It is much harder, acknowledges Harry, to say how best to improve player development in Australia. “Football is all about opinions and we all have our own ideas,” he says. “I think perhaps the amount of different ideas can create problems. There’d be thousands of people who would say they don’t believe in any answer I could give. It’s hard to get everything moving in the same direction so I think the main focus should be on ensuring the coaches working in Australia are coaching for the right reasons – to make the game better and create different types of players.”

Throughout his career, Harry was known for his creativity – exemplified by his famous “rabona” cross against Manchester United in 1999. But we wanted to know how he interprets creativity in the game and who was the most creative player Harry played with or against.

“My favourite player was the Brazilian Ronaldo, and I was fortunate enough to play against Zidane twice and to see him play up close. I would say aside from Messi and Ronaldo now, he was the best.”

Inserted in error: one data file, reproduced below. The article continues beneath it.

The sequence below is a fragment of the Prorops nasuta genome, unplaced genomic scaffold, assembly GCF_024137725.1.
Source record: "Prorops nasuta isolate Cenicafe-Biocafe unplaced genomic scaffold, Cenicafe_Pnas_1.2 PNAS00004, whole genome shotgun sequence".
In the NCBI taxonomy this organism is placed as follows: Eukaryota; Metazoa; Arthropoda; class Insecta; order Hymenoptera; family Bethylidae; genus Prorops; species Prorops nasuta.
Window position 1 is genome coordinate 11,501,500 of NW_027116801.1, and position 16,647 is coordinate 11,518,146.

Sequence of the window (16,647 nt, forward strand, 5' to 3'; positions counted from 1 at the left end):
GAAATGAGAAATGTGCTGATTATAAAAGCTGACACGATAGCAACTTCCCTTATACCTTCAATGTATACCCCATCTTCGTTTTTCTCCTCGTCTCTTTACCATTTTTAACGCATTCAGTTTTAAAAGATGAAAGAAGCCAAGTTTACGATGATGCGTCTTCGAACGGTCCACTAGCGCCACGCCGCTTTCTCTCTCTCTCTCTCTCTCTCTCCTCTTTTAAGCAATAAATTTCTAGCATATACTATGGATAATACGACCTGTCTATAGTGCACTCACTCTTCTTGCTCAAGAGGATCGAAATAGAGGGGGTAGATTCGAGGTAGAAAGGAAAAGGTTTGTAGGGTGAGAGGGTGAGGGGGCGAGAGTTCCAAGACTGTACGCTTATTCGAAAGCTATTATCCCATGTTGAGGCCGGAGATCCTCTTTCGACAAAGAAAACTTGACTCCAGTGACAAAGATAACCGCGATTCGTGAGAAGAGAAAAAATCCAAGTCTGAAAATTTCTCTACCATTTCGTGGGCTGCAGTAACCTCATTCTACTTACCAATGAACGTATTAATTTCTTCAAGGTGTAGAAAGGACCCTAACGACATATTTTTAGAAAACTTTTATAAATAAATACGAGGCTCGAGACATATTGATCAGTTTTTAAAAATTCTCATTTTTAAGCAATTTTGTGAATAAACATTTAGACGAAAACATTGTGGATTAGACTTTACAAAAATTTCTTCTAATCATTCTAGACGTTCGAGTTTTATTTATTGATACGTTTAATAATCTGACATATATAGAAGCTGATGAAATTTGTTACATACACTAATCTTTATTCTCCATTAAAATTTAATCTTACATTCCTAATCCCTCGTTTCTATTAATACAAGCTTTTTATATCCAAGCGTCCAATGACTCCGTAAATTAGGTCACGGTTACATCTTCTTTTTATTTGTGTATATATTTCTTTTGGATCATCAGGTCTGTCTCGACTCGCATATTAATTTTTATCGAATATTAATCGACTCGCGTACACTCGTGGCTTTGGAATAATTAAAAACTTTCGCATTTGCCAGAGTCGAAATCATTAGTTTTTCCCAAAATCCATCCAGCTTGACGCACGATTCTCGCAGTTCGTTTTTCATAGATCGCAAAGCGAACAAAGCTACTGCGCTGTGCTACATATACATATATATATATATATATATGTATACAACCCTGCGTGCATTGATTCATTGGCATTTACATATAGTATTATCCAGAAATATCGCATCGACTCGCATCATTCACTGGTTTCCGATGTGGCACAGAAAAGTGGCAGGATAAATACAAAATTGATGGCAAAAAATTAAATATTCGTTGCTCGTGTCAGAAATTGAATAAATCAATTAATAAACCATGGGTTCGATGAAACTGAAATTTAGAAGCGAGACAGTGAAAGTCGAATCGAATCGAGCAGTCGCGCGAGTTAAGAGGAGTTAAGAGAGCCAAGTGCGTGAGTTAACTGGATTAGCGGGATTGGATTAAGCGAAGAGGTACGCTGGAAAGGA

Whilst citing some phenomenal attacking players, Harry showed that he really does think about the game, following up his answer to this question with a clever insight that is often overlooked when we discuss the topic of creativity.

He continues “However, as an attacking player I always look at that side of the game, but creativity can be interpreted in different ways. One of my favourite players to play with was David Batty at Leeds. He knew his role. Nine times out of ten he wouldn’t give the ball away. He had unbelievable control and would always supply the ball. He didn’t make the game difficult, he was clever. He knew his role, was in the right place at the right time and played so simply that he was a great creative player to play alongside.”